Patients who have all three risk factors (fatty liver, increased fetuin A, high concentrations of free fatty acids (FFAs), may therefore benefit from a drug to lower fetuin-A levels. The results of the Tübingen study strongly suggest that, prior to a lifestyle intervention, body fat distribution and metabolism should be precisely characterized in order to identify patients at high risk for metabolic disease and, if appropriate, to provide them with drug treatment.
In the December 4th issue of the New England Journal of Medicine ** the DZD Professor Norbert Stefan and his research team have now presented new findings. The data of 280 test subjects with a risk for type 2 diabetes show that the concentration of the fatty liver hormone fetuin-A in the blood determined insulin resistance in people with fatty liver disease far more than in people without fatty liver disease. “Thus, we have found both a marker and a mechanism of insulin resistance that allows us to identify patients who need personalized prevention and treatment to protect them against an elevated risk for type 2 diabetes and cardiovascular diseases,” said Stefan. He is Heisenberg Professor of Clinical Experimental Diabetology at Tübingen University Hospital and head of the Department of the Pathophysiology of Prediabetes at the Institute for Diabetes Research and Metabolic Diseases (IDM) of Helmholtz Zentrum München, a partner of the German Center for Diabetes Research (DZD).
“An overweight individual is not necessarily a risk patient, and a person of normal weight is not per se protected against insulin resistance and its complications. Only the precise diagnosis of fatty acid levels, the fetuin-A level and the fat status of the liver enable a more accurate assessment of the disease risk. Then a lifestyle intervention or targeted drug therapy can be beneficial,” Stefan said.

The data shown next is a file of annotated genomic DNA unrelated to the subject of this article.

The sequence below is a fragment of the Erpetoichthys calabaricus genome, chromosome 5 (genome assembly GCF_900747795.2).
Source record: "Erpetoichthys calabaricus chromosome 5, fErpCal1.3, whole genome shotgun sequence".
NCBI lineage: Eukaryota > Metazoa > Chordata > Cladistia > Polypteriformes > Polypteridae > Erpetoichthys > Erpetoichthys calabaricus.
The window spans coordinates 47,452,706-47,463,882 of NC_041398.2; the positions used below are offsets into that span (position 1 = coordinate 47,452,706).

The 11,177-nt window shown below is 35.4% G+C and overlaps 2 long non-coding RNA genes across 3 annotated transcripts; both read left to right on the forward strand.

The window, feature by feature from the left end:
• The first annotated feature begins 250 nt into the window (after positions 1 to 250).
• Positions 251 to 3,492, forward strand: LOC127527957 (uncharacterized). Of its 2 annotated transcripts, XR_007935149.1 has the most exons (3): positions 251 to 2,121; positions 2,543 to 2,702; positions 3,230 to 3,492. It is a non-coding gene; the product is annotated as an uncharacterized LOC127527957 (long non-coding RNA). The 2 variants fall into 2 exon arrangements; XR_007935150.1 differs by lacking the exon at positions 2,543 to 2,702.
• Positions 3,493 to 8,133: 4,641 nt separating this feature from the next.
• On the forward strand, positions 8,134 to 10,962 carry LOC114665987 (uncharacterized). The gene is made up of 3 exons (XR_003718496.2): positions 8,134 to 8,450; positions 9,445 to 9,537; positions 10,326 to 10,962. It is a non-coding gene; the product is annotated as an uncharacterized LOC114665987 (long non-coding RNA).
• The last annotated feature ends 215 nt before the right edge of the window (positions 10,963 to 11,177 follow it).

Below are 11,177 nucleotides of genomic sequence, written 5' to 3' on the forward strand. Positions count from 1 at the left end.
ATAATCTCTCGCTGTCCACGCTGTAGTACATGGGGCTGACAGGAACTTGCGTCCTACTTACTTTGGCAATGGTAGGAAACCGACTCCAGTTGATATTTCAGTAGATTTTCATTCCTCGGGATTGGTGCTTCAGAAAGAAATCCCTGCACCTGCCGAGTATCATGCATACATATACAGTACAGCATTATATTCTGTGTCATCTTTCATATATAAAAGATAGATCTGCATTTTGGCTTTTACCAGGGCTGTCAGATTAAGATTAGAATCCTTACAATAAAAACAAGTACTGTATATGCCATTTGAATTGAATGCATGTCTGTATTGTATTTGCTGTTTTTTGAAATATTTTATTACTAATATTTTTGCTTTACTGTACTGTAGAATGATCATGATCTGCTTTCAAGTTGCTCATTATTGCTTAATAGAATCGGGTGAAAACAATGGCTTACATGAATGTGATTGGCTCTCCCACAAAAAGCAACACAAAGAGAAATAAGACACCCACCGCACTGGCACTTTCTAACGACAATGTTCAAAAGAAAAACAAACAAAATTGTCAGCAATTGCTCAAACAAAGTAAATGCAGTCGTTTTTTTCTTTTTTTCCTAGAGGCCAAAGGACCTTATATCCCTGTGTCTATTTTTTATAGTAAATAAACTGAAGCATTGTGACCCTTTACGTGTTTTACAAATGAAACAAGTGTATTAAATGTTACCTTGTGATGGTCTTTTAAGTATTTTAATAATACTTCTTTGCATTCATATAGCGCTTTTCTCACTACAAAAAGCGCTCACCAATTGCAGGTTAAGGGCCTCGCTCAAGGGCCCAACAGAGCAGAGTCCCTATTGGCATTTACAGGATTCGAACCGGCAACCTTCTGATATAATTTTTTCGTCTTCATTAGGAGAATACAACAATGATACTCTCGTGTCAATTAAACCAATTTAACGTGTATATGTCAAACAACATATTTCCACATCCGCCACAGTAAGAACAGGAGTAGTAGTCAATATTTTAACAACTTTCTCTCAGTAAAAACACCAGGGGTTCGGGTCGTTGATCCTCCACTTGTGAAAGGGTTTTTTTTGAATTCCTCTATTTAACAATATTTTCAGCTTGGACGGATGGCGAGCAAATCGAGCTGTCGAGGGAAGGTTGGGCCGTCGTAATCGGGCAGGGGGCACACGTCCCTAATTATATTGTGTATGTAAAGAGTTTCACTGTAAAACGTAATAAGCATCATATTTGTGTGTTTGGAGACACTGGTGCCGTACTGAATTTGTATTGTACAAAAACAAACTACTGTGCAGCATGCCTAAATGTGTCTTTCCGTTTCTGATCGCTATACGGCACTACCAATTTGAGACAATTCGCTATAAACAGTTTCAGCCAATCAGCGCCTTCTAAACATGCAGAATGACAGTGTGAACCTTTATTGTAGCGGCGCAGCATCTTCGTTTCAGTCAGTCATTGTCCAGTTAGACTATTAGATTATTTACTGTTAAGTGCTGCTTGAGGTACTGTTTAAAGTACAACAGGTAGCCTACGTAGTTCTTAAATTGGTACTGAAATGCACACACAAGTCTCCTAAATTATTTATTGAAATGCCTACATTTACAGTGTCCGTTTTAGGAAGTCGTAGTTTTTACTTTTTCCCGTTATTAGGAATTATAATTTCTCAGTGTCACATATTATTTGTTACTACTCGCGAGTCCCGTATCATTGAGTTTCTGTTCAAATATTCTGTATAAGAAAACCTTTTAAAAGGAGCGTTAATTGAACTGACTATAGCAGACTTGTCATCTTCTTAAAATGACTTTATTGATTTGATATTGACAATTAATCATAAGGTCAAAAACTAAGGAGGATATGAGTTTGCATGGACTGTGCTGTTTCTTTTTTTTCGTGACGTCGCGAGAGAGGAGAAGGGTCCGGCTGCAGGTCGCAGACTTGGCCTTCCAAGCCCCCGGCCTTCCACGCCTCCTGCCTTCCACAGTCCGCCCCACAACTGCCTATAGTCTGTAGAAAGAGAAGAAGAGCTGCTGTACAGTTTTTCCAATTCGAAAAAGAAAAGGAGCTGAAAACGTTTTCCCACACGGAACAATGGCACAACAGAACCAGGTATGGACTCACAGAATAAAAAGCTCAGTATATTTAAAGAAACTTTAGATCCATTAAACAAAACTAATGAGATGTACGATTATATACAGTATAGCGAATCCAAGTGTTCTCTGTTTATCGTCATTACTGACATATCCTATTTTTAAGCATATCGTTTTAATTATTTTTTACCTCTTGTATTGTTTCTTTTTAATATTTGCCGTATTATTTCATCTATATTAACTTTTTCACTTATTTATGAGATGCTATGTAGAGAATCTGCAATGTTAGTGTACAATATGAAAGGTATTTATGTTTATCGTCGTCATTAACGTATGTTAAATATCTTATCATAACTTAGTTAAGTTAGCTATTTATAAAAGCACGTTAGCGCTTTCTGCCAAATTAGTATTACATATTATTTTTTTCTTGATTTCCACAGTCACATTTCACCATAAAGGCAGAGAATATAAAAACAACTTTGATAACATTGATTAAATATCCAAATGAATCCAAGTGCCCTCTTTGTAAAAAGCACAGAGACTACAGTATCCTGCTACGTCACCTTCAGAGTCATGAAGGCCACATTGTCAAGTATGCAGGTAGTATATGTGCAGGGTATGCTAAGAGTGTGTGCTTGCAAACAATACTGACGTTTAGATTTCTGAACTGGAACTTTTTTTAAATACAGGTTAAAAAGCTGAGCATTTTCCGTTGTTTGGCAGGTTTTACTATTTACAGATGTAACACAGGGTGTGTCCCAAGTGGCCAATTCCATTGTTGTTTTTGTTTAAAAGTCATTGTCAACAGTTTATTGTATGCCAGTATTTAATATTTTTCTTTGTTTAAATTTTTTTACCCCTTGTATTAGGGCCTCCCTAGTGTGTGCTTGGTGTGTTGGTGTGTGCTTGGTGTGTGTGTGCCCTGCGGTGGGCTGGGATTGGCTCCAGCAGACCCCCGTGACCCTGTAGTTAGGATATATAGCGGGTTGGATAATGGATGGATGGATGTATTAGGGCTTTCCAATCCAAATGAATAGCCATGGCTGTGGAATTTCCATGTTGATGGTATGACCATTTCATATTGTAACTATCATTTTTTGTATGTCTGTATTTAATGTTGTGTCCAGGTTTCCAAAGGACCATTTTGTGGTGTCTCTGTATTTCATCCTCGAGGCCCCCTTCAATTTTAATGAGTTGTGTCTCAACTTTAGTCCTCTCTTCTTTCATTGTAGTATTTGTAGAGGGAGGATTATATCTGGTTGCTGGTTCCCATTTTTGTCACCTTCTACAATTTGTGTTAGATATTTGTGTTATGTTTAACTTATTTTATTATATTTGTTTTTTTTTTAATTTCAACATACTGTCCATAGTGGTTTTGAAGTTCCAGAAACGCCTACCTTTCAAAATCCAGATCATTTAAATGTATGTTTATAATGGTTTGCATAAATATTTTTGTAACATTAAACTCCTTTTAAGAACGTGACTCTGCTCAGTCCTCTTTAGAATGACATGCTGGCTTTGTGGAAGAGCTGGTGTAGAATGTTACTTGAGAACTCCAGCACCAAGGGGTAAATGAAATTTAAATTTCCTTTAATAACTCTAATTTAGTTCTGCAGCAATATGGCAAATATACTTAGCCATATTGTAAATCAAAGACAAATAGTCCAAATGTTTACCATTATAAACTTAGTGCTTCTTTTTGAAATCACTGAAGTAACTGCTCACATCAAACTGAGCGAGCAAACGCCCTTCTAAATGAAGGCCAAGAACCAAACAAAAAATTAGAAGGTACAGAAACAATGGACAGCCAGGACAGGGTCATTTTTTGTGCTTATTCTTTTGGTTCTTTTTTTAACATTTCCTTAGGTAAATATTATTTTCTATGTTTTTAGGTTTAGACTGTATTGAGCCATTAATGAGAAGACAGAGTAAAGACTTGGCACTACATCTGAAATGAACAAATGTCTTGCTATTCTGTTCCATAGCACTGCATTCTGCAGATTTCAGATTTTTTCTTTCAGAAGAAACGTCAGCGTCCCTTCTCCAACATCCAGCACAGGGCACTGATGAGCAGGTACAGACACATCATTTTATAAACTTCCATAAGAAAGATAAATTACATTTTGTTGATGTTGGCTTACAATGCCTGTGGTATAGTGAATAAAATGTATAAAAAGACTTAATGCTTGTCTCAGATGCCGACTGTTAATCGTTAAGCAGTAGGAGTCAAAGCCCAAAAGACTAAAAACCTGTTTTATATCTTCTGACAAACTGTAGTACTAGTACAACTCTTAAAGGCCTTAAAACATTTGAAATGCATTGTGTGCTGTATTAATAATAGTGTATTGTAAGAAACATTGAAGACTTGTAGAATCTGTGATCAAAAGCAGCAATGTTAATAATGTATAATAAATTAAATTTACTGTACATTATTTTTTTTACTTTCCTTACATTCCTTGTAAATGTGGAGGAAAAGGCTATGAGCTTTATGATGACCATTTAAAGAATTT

Role of fatty liver in the pathogenesis of type 2 diabetes and cardiovascular diseases
Previously it was assumed that the main reason for the increasing incidence of type 2 diabetes and cardiovascular diseases was that the population was increasingly overweight. In recent years, scientists in Tübingen discovered that fatty liver also plays an important role in the pathogenesis of these diseases. Over a period of many years, Professor Stefan and his research team have studied hormones secreted from the liver into the blood in varying concentrations, depending on whether the test subject suffered from fatty liver or was healthy. The researchers were thus able to show how a fatty liver alters its secretion behavior and secretes varying quantities of proteins into the bloodstream. These proteins reach other organs where they subsequently exercise their effect. One of the most important of these proteins is fetuin-A. Its determination in the blood not only serves to diagnose a fatty liver at an earlier stage, but rather serves to predict the risk for metabolic disorders (such as insulin resistance) especially in normal to slightly overweight people.
Interaction of various factors
Type 2 diabetes, cardiovascular diseases and certain types of cancer often occur concomitantly. The decreased insulin action in the body that is associated with subclinical inflammation is viewed as a very important common cause.
For many years, elevated fatty acid concentrations in the blood have been under suspicion as the primary culprit. However, the study of the Tübingen scientists revealed that body fat mass and adipose tissue hormone concentration in the blood can predict insulin resistance in humans and the risk for type 2 diabetes and cardiovascular diseases only under certain conditions – when at the same time high levels of the fatty liver hormone fetuin-A are produced . This confirms that fetuin-A needs the fatty acids for its pathogenic properties with regard to metabolic diseases.
Stefan N, Schick F, Häring HU. Ectopic Fat in Insulin Resistance, Dyslipidemia and Cardiomettabolic Disease. N Engl J Med. 2014 Dec 4;371(23):2236-2238. doi: 10.1056/NEJMc1412427